Post 13 Trivia
125 Years Ago
John Young, Patrolman
In the winter of 1890, a severe influenza epidemic struck New York City. In those days, police officers worked under intolerable conditions and were particularly hit hard. They worked 12-hour shifts, slept in overcrowded quarters, crawled over each other to reach their cots, in rooms where windows were never thoroughly opened or closed. Some precincts were without station houses of any kind. Officers were housed in stables and/or the Central Park sheepfold. To make matters worse, their pay and diets were not very good. It is no wonder that 10% of the force succumbed to the epidemic. According to the New York Times, 361 policemen in all ranks reported sick, daily. (Municipal Police Force totaled approximately 3,500 members.) Out of this tragedy was born the Patrolman’s Benevolent Association, the largest and most important police union.
On January 27, 2019, the delegate body voted to change its name to the Police Benevolent Association, as no new patrolmen had been appointed to the Department since the early 1970s. Under Civil Service Law in 1973, the rank of patrolman and policewoman were combined and they became known as police officers, and at the same time women were assigned to patrol duty.
In an article printed many years ago, a cop (appointed to the force in 1891), takes up the tale. He wrote that the flu epidemic proved to be particularly disastrous to members of the force, who joined the Municipal Police Force (NYPD) in 1891. Many of the afflicted officers subsequently contracted tuberculosis, from which they eventually died.
At that time, the NYPD had 35 precincts (31 in Manhattan and 4 in the Bronx). Queens had village constables, the City of Brooklyn had their department, and Staten Island had 4 precincts. In January 1, 1898, all the forces, including the City Park Police, were consolidated into the New York Police Department.
It was found that members of this comparatively small force who became sick and died, did so under poverty stricken circumstances. Therefore, it fell upon their fellow comrades to pass the hat in order to prevent their bodies from being buried in potter’s field, and also provide some necessities of life for their unusually young and large families. Many men in the different precincts throughout the city were of the opinion that such conditions were a disgrace to the members of the force. It was determined to effect an organization that, upon the payment of a small sum each month, a member of the department might be insured for the amount sufficient to bury him in the event of death. Thereupon the Patrolmen’s Benevolent Association was organized. The so-called Mortuary Fund that resulted from the effort, and consisted of a burial benefit of $125, was the genesis of today’s $120,000 in the PBA life insurance (1994) for police officers.
In 1866, an attempt to provide death benefits was made by the Police Mutual Aid Association. However, assessed dues were so high the organization broke up in the 1880’s. The association was started at a time (1857 to 1870) when all cops were lumped into the Metropolitan Police Department. In 1871, the Metropolitan Police Benevolent Burying Association was established and bought 500 plots in Cypress Hill Cemetery.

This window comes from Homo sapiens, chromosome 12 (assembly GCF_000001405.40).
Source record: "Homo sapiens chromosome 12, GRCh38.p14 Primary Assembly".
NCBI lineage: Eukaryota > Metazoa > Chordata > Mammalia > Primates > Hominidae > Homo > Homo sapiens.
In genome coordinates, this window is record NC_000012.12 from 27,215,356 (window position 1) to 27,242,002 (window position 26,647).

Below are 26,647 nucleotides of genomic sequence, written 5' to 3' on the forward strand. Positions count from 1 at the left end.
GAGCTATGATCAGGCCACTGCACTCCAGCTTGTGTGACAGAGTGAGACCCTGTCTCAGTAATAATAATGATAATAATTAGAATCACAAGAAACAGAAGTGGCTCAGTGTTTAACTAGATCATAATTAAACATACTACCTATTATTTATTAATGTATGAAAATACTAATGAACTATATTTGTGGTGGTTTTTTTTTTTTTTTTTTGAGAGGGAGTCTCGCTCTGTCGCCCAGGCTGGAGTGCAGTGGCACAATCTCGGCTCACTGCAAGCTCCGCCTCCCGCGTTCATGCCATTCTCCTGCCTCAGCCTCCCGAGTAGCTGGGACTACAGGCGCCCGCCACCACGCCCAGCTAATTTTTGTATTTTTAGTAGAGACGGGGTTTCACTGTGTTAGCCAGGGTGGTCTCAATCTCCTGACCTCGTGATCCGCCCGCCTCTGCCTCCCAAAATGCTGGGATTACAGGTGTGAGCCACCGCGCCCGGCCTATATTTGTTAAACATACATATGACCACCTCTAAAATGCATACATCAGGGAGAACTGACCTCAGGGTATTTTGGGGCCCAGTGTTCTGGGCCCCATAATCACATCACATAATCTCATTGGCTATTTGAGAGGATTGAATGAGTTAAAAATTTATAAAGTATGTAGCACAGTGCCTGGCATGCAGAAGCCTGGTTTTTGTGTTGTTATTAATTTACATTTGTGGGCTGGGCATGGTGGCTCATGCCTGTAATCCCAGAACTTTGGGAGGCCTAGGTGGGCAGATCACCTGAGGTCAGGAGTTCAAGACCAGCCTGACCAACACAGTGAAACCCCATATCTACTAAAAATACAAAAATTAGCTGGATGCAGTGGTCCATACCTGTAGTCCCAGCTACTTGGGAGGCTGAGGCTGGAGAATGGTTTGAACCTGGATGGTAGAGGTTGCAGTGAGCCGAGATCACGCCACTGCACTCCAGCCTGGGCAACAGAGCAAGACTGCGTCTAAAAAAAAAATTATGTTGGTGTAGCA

After the bombing of the PBA office at 250 Broadway (1992), the original cemetery deeds for the plots were found behind a safe, where they had gone unnoticed for decades. In 1951, the active members of the Metropolitan Burying Association voted to turn over control of the cemetery plots to the Police Department’s Honor Legion. I had the original deeds for years, but recently returned them to the PBA (Pat Lynch), along with other police memorabilia.
Back in 1890, unless a patrolman was a member of the Metropolitan, he could not be buried at Cypress Hill. This was thought to be such a disgrace that the Municipal Police determined to start their own organization. In the beginning, the PBA identified itself as a protective society – also known as a benevolent association. In this way, it was able to circumvent city restrictions on trade unions, but it wasn’t long before employee interests were being addressed.
In those days, patrolmen were recruited from city tenements. Applicants were required to be less than 30 years of age, not less than five feet/seven inches tall, 138 pounds, a citizen of the United States, a resident of the city for at least one year, able to read and write English, and to be of spotless character (which meant no conviction for any crime whatsoever). Applicant was required to be of sound mind and body, conditions which were certified after examination by the Board of Surgeons.
Once meeting those qualifications, the candidate had to pay a tariff of $300 to his local Alderman (now City Council member). A sergeant (now lieutenant) wanting to become a captain and command one of the 35 precincts was required to pay between $10,000 and $15,000, after passing the civil service test.
The salary schedule for the three grades of patrolman (minimum of $1,000 and maximum of $1,200) had remained unchanged since 1866. In 1890, the pay of captain was raised from $2,000 to $2,750, and that of sergeant from $1,500 to $2,000 It took the PBA two years of intense lobbying (from 1892 to 1894) to get legislation passed in Albany, correcting the inequity for patrolman.
The new organization (PBA) hired the Tammany Hall connected Wall Street law firm of Kinahur, Newcombe & Cardoza, with a fund of $87,500 reportedly raised through an assessment of $15.00 per member, to draft a wage-increase bill. After the proposed bill steered arduously through two legislative session, the patrolmen were rewarded with a schedule of five grades calling for automatic advancement, with salary starting at $1,000 and increasing to $1,400.
TO BE CONTINUED